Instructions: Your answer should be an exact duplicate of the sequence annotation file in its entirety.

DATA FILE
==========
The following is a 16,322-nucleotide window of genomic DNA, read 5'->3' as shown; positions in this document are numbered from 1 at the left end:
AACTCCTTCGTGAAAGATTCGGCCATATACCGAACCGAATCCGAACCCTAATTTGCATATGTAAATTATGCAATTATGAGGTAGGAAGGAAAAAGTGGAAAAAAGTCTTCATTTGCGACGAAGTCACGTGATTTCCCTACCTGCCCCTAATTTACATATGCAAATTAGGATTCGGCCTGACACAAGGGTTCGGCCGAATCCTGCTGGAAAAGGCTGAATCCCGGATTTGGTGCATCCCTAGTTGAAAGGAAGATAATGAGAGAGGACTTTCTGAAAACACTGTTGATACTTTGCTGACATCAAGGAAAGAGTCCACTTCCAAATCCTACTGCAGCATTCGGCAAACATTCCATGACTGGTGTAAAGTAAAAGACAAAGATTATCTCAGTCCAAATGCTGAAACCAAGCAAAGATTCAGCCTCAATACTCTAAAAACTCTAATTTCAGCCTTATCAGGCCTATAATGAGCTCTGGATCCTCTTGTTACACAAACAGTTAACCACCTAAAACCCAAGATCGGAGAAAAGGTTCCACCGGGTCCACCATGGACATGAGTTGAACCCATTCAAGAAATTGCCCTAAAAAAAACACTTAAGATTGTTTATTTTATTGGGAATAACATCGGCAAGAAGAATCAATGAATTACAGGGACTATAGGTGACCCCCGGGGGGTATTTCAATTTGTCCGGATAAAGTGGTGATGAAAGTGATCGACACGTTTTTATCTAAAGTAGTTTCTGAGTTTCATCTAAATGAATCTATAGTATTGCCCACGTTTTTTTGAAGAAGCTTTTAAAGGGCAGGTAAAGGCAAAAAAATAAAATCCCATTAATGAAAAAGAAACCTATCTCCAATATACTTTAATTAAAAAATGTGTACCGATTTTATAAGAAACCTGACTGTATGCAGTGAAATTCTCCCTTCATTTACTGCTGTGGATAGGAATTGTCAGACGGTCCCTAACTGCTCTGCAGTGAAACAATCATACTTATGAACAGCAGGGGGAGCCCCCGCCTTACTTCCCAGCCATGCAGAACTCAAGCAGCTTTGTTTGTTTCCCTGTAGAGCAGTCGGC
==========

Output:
The following is a 16,322-nucleotide window of genomic DNA, read 5'->3' as shown; positions in this document are numbered from 1 at the left end:
AACTCCTTCGTGAAAGATTCGGCCATATACCGAACCGAATCCGAACCCTAATTTGCATATGTAAATTATGCAATTATGAGGTAGGAAGGAAAAAGTGGAAAAAAGTCTTCATTTGCGACGAAGTCACGTGATTTCCCTACCTGCCCCTAATTTACATATGCAAATTAGGATTCGGCCTGACACAAGGGTTCGGCCGAATCCTGCTGGAAAAGGCTGAATCCCGGATTTGGTGCATCCCTAGTTGAAAGGAAGATAATGAGAGAGGACTTTCTGAAAACACTGTTGATACTTTGCTGACATCAAGGAAAGAGTCCACTTCCAAATCCTACTGCAGCATTCGGCAAACATTCCATGACTGGTGTAAAGTAAAAGACAAAGATTATCTCAGTCCAAATGCTGAAACCAAGCAAAGATTCAGCCTCAATACTCTAAAAACTCTAATTTCAGCCTTATCAGGCCTATAATGAGCTCTGGATCCTCTTGTTACACAAACAGTTAACCACCTAAAACCCAAGATCGGAGAAAAGGTTCCACCGGGTCCACCATGGACATGAGTTGAACCCATTCAAGAAATTGCCCTAAAAAAAACACTTAAGATTGTTTATTTTATTGGGAATAACATCGGCAAGAAGAATCAATGAATTACAGGGACTATAGGTGACCCCCGGGGGGTATTTCAATTTGTCCGGATAAAGTGGTGATGAAAGTGATCGACACGTTTTTATCTAAAGTAGTTTCTGAGTTTCATCTAAATGAATCTATAGTATTGCCCACGTTTTTTTGAAGAAGCTTTTAAAGGGCAGGTAAAGGCAAAAAAATAAAATCCCATTAATGAAAAAGAAACCTATCTCCAATATACTTTAATTAAAAAATGTGTACCGATTTTATAAGAAACCTGACTGTATGCAGTGAAATTCTCCCTTCATTTACTGCTGTGGATAGGAATTGTCAGACGGTCCCTAACTGCTCTGCAGTGAAACAATCATACTTATGAACAGCAGGGGGAGCCCCCGCCTTACTTCCCAGCCATGCAGAACTCAAGCAGCTTTGTTTGTTTCCCTGTAGAGCAGTCGGC